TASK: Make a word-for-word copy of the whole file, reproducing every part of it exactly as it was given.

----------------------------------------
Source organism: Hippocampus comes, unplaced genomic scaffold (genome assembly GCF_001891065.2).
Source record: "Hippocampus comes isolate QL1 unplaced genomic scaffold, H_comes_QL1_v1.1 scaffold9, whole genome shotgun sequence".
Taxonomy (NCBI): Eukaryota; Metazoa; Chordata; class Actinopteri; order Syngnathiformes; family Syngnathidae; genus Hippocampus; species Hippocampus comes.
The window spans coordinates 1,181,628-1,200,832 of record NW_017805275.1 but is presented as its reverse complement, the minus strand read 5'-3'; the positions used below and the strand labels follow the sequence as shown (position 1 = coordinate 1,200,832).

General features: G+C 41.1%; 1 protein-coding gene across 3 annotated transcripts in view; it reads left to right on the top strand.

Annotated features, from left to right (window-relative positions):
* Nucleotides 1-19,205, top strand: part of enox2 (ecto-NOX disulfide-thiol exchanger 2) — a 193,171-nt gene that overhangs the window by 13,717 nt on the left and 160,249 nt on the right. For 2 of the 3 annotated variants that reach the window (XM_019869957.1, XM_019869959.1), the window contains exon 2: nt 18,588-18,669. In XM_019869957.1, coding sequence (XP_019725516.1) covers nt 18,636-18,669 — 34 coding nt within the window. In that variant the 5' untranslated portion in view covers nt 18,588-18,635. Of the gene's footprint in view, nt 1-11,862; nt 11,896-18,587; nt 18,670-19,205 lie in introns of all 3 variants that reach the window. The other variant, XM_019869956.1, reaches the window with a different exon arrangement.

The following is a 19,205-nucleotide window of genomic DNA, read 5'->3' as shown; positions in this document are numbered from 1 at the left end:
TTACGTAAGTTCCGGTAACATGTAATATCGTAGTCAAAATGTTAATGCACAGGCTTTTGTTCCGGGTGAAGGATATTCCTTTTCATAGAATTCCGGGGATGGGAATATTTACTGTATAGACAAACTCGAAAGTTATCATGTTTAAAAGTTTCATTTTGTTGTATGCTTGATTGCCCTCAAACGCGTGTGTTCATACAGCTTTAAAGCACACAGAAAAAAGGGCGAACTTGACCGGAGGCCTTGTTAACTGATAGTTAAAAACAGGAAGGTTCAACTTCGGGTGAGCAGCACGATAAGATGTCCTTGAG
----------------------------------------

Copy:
Source organism: Hippocampus comes, unplaced genomic scaffold (genome assembly GCF_001891065.2).
Source record: "Hippocampus comes isolate QL1 unplaced genomic scaffold, H_comes_QL1_v1.1 scaffold9, whole genome shotgun sequence".
Taxonomy (NCBI): Eukaryota; Metazoa; Chordata; class Actinopteri; order Syngnathiformes; family Syngnathidae; genus Hippocampus; species Hippocampus comes.
The window spans coordinates 1,181,628-1,200,832 of record NW_017805275.1 but is presented as its reverse complement, the minus strand read 5'-3'; the positions used below and the strand labels follow the sequence as shown (position 1 = coordinate 1,200,832).

General features: G+C 41.1%; 1 protein-coding gene across 3 annotated transcripts in view; it reads left to right on the top strand.

Annotated features, from left to right (window-relative positions):
* Nucleotides 1-19,205, top strand: part of enox2 (ecto-NOX disulfide-thiol exchanger 2) — a 193,171-nt gene that overhangs the window by 13,717 nt on the left and 160,249 nt on the right. For 2 of the 3 annotated variants that reach the window (XM_019869957.1, XM_019869959.1), the window contains exon 2: nt 18,588-18,669. In XM_019869957.1, coding sequence (XP_019725516.1) covers nt 18,636-18,669 — 34 coding nt within the window. In that variant the 5' untranslated portion in view covers nt 18,588-18,635. Of the gene's footprint in view, nt 1-11,862; nt 11,896-18,587; nt 18,670-19,205 lie in introns of all 3 variants that reach the window. The other variant, XM_019869956.1, reaches the window with a different exon arrangement.

The following is a 19,205-nucleotide window of genomic DNA, read 5'->3' as shown; positions in this document are numbered from 1 at the left end:
TTACGTAAGTTCCGGTAACATGTAATATCGTAGTCAAAATGTTAATGCACAGGCTTTTGTTCCGGGTGAAGGATATTCCTTTTCATAGAATTCCGGGGATGGGAATATTTACTGTATAGACAAACTCGAAAGTTATCATGTTTAAAAGTTTCATTTTGTTGTATGCTTGATTGCCCTCAAACGCGTGTGTTCATACAGCTTTAAAGCACACAGAAAAAAGGGCGAACTTGACCGGAGGCCTTGTTAACTGATAGTTAAAAACAGGAAGGTTCAACTTCGGGTGAGCAGCACGATAAGATGTCCTTGAG